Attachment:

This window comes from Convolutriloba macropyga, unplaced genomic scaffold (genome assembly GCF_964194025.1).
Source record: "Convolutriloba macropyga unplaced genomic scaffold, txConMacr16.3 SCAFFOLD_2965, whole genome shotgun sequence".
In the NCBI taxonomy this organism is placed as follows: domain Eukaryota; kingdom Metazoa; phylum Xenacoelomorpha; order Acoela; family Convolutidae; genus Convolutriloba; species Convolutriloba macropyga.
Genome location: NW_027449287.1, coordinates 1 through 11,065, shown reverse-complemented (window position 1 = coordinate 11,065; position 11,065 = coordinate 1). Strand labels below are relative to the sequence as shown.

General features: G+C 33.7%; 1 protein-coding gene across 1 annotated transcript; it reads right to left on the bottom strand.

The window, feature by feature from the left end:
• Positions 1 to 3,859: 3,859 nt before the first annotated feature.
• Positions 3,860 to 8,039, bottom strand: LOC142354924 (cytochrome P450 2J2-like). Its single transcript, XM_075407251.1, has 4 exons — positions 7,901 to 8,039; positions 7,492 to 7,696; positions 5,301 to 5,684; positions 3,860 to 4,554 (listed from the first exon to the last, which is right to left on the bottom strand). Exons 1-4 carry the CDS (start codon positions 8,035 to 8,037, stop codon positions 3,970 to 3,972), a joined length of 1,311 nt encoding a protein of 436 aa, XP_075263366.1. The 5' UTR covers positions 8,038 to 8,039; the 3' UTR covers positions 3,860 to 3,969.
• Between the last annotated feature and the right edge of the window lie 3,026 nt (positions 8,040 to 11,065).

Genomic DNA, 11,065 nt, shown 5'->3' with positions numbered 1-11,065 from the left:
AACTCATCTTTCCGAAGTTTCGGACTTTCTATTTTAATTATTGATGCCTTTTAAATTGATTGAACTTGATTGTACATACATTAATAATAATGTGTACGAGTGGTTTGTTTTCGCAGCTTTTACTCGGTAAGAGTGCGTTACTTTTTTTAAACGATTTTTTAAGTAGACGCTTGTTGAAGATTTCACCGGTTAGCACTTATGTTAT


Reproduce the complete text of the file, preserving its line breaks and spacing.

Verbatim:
This window comes from Convolutriloba macropyga, unplaced genomic scaffold (genome assembly GCF_964194025.1).
Source record: "Convolutriloba macropyga unplaced genomic scaffold, txConMacr16.3 SCAFFOLD_2965, whole genome shotgun sequence".
In the NCBI taxonomy this organism is placed as follows: domain Eukaryota; kingdom Metazoa; phylum Xenacoelomorpha; order Acoela; family Convolutidae; genus Convolutriloba; species Convolutriloba macropyga.
Genome location: NW_027449287.1, coordinates 1 through 11,065, shown reverse-complemented (window position 1 = coordinate 11,065; position 11,065 = coordinate 1). Strand labels below are relative to the sequence as shown.

General features: G+C 33.7%; 1 protein-coding gene across 1 annotated transcript; it reads right to left on the bottom strand.

The window, feature by feature from the left end:
• Positions 1 to 3,859: 3,859 nt before the first annotated feature.
• Positions 3,860 to 8,039, bottom strand: LOC142354924 (cytochrome P450 2J2-like). Its single transcript, XM_075407251.1, has 4 exons — positions 7,901 to 8,039; positions 7,492 to 7,696; positions 5,301 to 5,684; positions 3,860 to 4,554 (listed from the first exon to the last, which is right to left on the bottom strand). Exons 1-4 carry the CDS (start codon positions 8,035 to 8,037, stop codon positions 3,970 to 3,972), a joined length of 1,311 nt encoding a protein of 436 aa, XP_075263366.1. The 5' UTR covers positions 8,038 to 8,039; the 3' UTR covers positions 3,860 to 3,969.
• Between the last annotated feature and the right edge of the window lie 3,026 nt (positions 8,040 to 11,065).

Genomic DNA, 11,065 nt, shown 5'->3' with positions numbered 1-11,065 from the left:
AACTCATCTTTCCGAAGTTTCGGACTTTCTATTTTAATTATTGATGCCTTTTAAATTGATTGAACTTGATTGTACATACATTAATAATAATGTGTACGAGTGGTTTGTTTTCGCAGCTTTTACTCGGTAAGAGTGCGTTACTTTTTTTAAACGATTTTTTAAGTAGACGCTTGTTGAAGATTTCACCGGTTAGCACTTATGTTAT